If you are stateside and buying a car from the Exchange .... stop. You're about to become the victim of a scam.
That's because the Army and Air Force Exchange Service (AAFES) doesn't sell vehicles stateside. They are only authorized to sell vehicles on overseas military bases.
Still, someone is betting that you don't know that -- and illegally using the exchange logo with the name "Exchange Inc." to advertise in automobile magazines and newspapers, AAFES officials said.
The scammers pretend to be a go-between for private parties selling used vehicles, saying they will ship the buyer their purchase. They take the buyer's money for a used car, motorcycle or boat and then ... disappear.
"This has been an issue in the past, and now it’s beginning to surface again where someone is using the Exchange's trademarked logo and name without permission to purportedly handle vehicles transactions in the United States on behalf of private sellers," said Rick Koloski, the Exchange's loss prevention vice president. "Unfortunately, some have sent money only to receive nothing in return.”
Like Koloski said, this isn't the first time these scammers have worked this idea. In both 2013 and 2014 scammers used the same "Exchange Inc." game.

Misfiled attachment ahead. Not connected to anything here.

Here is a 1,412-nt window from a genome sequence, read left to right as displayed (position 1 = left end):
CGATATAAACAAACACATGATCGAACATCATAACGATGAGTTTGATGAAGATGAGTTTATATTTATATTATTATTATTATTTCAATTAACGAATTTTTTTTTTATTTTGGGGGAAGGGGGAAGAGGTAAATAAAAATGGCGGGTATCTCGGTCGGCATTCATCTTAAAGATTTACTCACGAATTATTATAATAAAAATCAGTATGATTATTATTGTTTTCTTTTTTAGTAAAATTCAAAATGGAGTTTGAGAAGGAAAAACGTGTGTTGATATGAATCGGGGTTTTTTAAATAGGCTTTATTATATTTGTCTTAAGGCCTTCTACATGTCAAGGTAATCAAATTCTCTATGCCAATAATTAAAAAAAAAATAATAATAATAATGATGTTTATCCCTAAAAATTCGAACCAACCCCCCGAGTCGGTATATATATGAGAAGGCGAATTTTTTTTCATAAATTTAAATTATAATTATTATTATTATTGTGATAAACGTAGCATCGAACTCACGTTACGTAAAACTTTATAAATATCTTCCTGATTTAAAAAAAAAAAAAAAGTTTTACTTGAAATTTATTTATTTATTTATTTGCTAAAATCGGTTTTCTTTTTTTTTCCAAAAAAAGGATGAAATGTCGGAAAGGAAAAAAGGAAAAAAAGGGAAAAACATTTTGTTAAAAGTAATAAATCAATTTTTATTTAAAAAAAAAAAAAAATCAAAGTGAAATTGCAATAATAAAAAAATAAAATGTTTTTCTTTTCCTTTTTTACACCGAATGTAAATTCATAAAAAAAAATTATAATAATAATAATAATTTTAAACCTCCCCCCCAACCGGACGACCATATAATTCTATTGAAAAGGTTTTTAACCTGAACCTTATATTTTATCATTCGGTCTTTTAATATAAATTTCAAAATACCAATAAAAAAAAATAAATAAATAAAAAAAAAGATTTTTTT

Stopping scams like this one is difficult, AAFES officials said, because the scammers are often located outside the U.S. Still, if you suspect a scam you can report it to the Internet Crime Complaint Center at www.ic3.gov, they said.
How do you know if an AAFES ad or service is legitimate? To start with, AAFES is only ever located on actual military bases -- not in the community. And you'll never see an ad in a civilian outlet like a metropolitan newspaper or auto magazine, officials said. They do advertise, but only in publications whose audiences are primarily military members.
Photo courtesy of Flickr user promich under the Creative Commons license.